The mother of a 1-year-old Maryland boy found dead in central Ohio has pleaded guilty to involuntary manslaughter and tampering with evidence.
Debate Resumes Over Ohio’s School Funding Formula
A group backing voter approval of a constitutional amendment to change school funding in Ohio faces an August 8th deadline to turn in more than 400-thousand signatures of registered voters. The amendment seeks to bring equity to school funding in Ohio ten years after the state Supreme Court ruled it unconstitutional. But, an opponent of the amendment contends the proposal will “bankrupt the state.”
The Group called “Getting It Right for Ohio’s Future,” will spend the next two months collecting signatures of registered voters. If their effort succeeds, Ohio voters will decide in November whether to change the way schools are funded. Ohio School Boards Association Executive Director, Rick Lewis, is among the backers of the proposal. “The Supreme Court has ruled four times that our funding formula is unconstituional and we believe that taking it to the people is the best way to fix it, to get it right.” Says Lewis.
The debate over school funding in Ohio is decades old. Much of the tension hinges on the gap in per pupil expenditures between wealthy suburban school districts and poorer rural schools. Ohio University Dean of Education, Rene Middleton, helps document the gap in research of Ohio classrooms in Appalachia. “I saw encyclopedias, encyclopedias, first of all the fact that I saw encyclopedias. But the fact that I saw encyclopedias that dated back to the 60s. and 70s. I mean knowledge is increasing. How can we prepare these children to be competitiive in today’s world.” Says Professor Middleton.
Middleton say many students who attend rural schools go to class in leaky buildings with peeling paint and idle computers for lack of software. She traces much of the problem to what she calls the state’s over-reliance on property taxes to fund its schools. “When you fund schools based on property taxes you are saying its O-K to have an inequitable system and I just don’t think that’s right.” Adds Middleton.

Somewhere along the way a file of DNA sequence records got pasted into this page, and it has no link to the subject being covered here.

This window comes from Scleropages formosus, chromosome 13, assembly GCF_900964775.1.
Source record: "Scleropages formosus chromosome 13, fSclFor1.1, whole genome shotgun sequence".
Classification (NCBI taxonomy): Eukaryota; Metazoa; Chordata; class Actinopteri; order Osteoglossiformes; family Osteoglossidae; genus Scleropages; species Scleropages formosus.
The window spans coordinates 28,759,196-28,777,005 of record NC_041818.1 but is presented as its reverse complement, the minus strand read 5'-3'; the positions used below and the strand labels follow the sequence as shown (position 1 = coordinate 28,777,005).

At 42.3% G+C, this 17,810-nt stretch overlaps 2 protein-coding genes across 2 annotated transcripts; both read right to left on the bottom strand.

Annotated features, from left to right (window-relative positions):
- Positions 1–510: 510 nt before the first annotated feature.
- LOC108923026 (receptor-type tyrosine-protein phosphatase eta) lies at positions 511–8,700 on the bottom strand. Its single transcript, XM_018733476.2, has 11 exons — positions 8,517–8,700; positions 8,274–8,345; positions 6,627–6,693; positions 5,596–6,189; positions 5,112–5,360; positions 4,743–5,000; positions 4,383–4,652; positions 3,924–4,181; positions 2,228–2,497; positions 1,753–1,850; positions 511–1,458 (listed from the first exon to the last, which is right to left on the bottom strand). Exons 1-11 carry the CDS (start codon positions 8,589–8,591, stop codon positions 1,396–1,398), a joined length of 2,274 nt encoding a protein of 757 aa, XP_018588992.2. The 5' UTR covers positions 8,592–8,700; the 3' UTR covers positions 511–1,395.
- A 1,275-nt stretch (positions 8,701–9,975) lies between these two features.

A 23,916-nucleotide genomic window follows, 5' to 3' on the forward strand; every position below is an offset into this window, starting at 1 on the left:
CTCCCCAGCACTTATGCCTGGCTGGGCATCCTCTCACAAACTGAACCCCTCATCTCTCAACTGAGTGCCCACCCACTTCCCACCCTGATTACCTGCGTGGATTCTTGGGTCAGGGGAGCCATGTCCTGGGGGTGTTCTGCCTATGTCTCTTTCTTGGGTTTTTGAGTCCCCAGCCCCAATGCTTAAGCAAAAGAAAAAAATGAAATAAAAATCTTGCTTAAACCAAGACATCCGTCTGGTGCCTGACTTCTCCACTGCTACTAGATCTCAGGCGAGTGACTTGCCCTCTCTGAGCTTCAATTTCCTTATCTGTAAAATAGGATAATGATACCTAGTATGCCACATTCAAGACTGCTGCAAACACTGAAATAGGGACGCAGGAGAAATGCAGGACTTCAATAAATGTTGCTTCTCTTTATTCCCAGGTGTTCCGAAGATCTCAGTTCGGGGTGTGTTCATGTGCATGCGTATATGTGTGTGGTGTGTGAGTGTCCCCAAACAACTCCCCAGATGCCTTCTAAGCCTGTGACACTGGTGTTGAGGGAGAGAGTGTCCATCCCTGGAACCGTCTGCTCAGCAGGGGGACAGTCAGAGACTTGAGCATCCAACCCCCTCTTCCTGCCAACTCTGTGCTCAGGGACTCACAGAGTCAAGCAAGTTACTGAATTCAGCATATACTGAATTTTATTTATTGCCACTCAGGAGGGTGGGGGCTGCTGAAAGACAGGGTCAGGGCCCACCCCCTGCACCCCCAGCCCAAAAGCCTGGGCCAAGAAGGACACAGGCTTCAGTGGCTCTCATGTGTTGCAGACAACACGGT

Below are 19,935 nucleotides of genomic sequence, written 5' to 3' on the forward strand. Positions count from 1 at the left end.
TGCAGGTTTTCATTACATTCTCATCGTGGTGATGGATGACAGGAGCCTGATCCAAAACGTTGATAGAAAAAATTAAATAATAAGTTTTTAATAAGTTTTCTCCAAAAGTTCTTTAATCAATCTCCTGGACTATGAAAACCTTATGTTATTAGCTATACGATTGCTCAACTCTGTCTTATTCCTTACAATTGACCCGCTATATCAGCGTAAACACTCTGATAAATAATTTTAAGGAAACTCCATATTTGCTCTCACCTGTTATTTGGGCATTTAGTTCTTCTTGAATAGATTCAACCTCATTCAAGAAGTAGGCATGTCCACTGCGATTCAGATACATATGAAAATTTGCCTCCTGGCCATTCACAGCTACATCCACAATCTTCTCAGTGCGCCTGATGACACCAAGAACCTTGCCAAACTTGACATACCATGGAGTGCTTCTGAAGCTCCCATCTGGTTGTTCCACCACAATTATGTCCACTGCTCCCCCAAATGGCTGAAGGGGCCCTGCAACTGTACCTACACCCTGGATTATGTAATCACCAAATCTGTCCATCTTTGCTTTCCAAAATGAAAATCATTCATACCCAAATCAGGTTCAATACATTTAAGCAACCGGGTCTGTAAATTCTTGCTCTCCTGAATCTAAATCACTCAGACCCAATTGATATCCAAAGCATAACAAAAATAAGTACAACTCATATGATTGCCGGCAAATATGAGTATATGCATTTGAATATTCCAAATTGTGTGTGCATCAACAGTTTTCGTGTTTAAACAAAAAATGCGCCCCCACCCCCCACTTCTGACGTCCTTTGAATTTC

The proposal being circulated in Ohio this summer would still pay for schools with both state and locally generated funds but it would shift much of the burden to the state. Backer Rick Lewis touts the proposal as good for schools and good for property owners. “Would it actually reduce dependence on property taxes?” Asks Borgerding. “We believe so. The first thing that happens is that high quality costs of education would be funded by identifying the components that go into the high quality education and requiring the state to pay a higher portion of that bill. It will guarantee accounability with public reports. we believe it will reduce the number of new local property tax levies, cut property taxes for seniors and the disabled.” Says Lewis
But opponents of the proposal are skeptical, Worthington school board Marc Schare says the proposed constitutional amendment will bankrupt the state. Schare says even though language in the amendment is vague, he thinks it will have a negative effect on Worthington schools. “The amendment is bad for Worthington, what it would do is give voters outside of Worthington the ability to decide that Worthington taxpayers should increase their income taxes and their sales taxes to pay for education outside of Worthington, And as a member of the Worthington Board of Education I think that my first responsibility is to represent my constituents. Taking money away from Worthington and sending it to other school districts is not in the best interest of the Worthington taxpayer.” Says Schare.
Schare says if the school funding amendment is approved, Worthington voters will likely reject future local requests for property taxes for schools and he thinks that will hurt the city’s program. The Worthington Board recently voted to support the petition effort to get the proposal on the November ballot. Schare dissented. Other school boards in Franklin County and around the state are split in their support for the proposal.
Tom Borgerding WOSU News